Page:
Zarina Zabrisky
Feb 9, 2017 · 6 min read

by Aristotle Metropoulos

Berkeley Now and in the 60’s: I am delighted to host an insightful article on the UC Berkeley protest by a guest writer Aristotle Metropoulos.

Left: Photo by Jeff Chiu. Right: Photo from UC Berkeley Archives.

When on Wednesday February 1st, the Alt-Right provocateur, Breitbart editor and professional troll Milo Yiannopoulos was scheduled to give a speech at UC Berkeley, invited by the Berkeley College Republicans, the university administration proved that it — wittingly or unwittingly — defends the establishment rather than the ideals of freedom, tolerance and inclusion.

Under the guise of free speech, in a twisted reversal of rhetoric, the Alt-Right seeks to represent itself as a repressed minority with the right to express its views under the First Amendment.

This is the position the UC Berkeley administration took to justify Yiannopoulos’s visit:

The concerns around the upcoming visit of a controversial speaker to campus make it necessary for us to reaffirm our collective commitment to two fundamental principles for our campus. The first of these principles is the right to free expression, enshrined in the First Amendment to the U.S. Constitution […]. The second of these principles has to do with our values of tolerance, inclusion and diversity […],” said Chancellor Dirks.

Never mind that:

Yiannopoulos’ deplorable views pass from protected free speech to incitement, harassment and defamation once they publicly target individuals in his audience or on campus, creating conditions for concrete harm and actually harming students through defamatory and harassing actions.”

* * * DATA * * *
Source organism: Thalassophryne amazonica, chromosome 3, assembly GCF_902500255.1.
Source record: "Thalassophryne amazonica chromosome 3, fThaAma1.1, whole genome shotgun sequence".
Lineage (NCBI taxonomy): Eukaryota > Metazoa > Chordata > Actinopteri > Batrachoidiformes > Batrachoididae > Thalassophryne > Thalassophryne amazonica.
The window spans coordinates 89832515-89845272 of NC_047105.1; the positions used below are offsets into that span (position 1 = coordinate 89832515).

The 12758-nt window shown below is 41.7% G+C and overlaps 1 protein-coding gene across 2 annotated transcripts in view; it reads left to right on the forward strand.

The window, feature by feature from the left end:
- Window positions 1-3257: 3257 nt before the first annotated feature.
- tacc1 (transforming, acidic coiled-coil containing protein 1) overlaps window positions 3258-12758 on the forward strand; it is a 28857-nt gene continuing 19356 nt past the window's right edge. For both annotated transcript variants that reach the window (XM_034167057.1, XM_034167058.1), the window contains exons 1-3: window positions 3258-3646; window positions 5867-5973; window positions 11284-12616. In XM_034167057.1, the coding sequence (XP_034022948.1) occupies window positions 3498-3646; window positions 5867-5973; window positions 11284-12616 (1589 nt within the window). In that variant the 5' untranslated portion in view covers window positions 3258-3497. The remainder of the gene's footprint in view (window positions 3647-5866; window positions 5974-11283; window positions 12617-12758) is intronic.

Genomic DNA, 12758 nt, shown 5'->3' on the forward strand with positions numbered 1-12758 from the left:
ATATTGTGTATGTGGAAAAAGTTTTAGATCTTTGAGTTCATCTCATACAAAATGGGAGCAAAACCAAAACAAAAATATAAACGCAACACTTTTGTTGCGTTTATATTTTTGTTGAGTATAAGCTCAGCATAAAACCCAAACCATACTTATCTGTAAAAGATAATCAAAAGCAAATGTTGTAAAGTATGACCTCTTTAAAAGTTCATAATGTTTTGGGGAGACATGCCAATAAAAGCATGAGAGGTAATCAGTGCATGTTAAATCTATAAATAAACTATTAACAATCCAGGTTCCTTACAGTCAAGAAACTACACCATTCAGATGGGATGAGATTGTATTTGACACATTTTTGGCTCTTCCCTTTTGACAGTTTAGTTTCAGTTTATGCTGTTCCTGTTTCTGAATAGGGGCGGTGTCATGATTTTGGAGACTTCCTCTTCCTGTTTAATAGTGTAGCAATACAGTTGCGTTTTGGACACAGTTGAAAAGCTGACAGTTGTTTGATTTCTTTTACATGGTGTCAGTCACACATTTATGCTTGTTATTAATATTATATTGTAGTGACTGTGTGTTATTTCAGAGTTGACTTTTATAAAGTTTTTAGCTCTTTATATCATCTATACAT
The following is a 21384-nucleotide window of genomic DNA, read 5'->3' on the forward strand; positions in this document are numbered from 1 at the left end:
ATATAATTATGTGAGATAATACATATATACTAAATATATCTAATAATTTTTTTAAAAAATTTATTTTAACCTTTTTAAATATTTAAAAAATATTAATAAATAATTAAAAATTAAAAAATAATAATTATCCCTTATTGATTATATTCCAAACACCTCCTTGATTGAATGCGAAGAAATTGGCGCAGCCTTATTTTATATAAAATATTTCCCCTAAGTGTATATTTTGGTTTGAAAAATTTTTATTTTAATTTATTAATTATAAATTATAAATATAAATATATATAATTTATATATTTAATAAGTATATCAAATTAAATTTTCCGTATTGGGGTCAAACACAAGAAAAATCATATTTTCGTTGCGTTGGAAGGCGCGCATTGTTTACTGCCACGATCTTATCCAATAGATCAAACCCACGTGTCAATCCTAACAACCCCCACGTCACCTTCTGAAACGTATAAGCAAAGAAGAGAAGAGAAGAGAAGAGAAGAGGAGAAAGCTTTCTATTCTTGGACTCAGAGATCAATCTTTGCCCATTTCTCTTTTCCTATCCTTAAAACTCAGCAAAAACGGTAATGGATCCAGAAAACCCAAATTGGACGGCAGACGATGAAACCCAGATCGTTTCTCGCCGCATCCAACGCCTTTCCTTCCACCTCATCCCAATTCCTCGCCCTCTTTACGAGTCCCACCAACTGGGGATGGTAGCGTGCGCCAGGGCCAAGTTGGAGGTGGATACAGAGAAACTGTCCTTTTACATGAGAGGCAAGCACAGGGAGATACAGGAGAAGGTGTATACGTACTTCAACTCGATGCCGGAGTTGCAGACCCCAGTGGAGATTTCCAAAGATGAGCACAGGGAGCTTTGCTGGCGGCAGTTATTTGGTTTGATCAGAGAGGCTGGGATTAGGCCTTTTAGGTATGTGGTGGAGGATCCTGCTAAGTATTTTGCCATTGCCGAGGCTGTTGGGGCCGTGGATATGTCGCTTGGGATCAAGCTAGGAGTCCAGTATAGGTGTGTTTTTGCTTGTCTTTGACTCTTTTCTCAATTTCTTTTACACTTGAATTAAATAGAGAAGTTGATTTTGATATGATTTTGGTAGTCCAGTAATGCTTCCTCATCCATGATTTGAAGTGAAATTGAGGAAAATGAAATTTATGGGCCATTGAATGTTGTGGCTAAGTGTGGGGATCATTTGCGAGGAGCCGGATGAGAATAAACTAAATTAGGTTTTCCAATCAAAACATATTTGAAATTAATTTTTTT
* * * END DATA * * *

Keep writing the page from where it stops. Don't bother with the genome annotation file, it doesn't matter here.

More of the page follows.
If the university seeks to promote “tolerance, inclusion and diversity,” it is ironic that it does so by giving a platform to a speaker who uses “incitement, harassment and defamation.”

The scheduled event was shut down by what the mainstream media have called “violent protests,” “riots” or even “criminal acts of violence.”

Left: Getty Images. Right: University of Washington.

“We have never seen this on the Berkeley campus,” said the assistant vice chancellor Dan Mogulof.

“Our campus has never experienced what it went through on Wednesday,” said the UCPD Chief at Berkeley.

Hm, let’s see: a few “broken windows, sprayed paint, and a burnt spot on the asphalt the size of a folding table.”

This is nothing compared to what the Berkeley campus saw “more than 40 years ago in 1969,” when Governor Reagan brutally cracked down on UC Berkeley student protestors over “People’s Park,” an unused plot of land owned by the university, which the student community had peacefully turned into a park by its own labor.

“Berkeley in the sixties,” Mark Kitchell, 1990

Reagan sent military forces that occupied the city of Berkeley for a month.

UC Berkeley Library Archives

The climax of Reagan’s crackdown:

“Berkeley in the sixties,” Mark Kitchell, 1990

So, the UC Berkeley campus has never seen anything like this?

It appears that when violence is used by the apparatus of repression it is normalized and does not count as violence. In contrast, a few smoke bombs, flares and the breaking of some windows, highly dramatized by the media, have the whole nation up in arms.

Outraged, Governor Reagan threatened to cut federal funds from the UC system:

“Berkeley in the sixties,” Mark Kitchell, 1990

And he did. As stated in the article “The Educational Legacy of Ronald Reagan:”

Once elected, Mr. Reagan set the educational tone for his administration by:

a. calling for an end to free tuition for state college and university students,

b. annually demanding 20% across-the-board cuts in higher education funding,

c. repeatedly slashing construction funds for state campuses

d. engineering the firing of Clark Kerr, the popular President of the University of California, and

e. declaring that the state “should not subsidize intellectual curiosity,”

Sounds familiar?

Luckily, things have changed since 1969.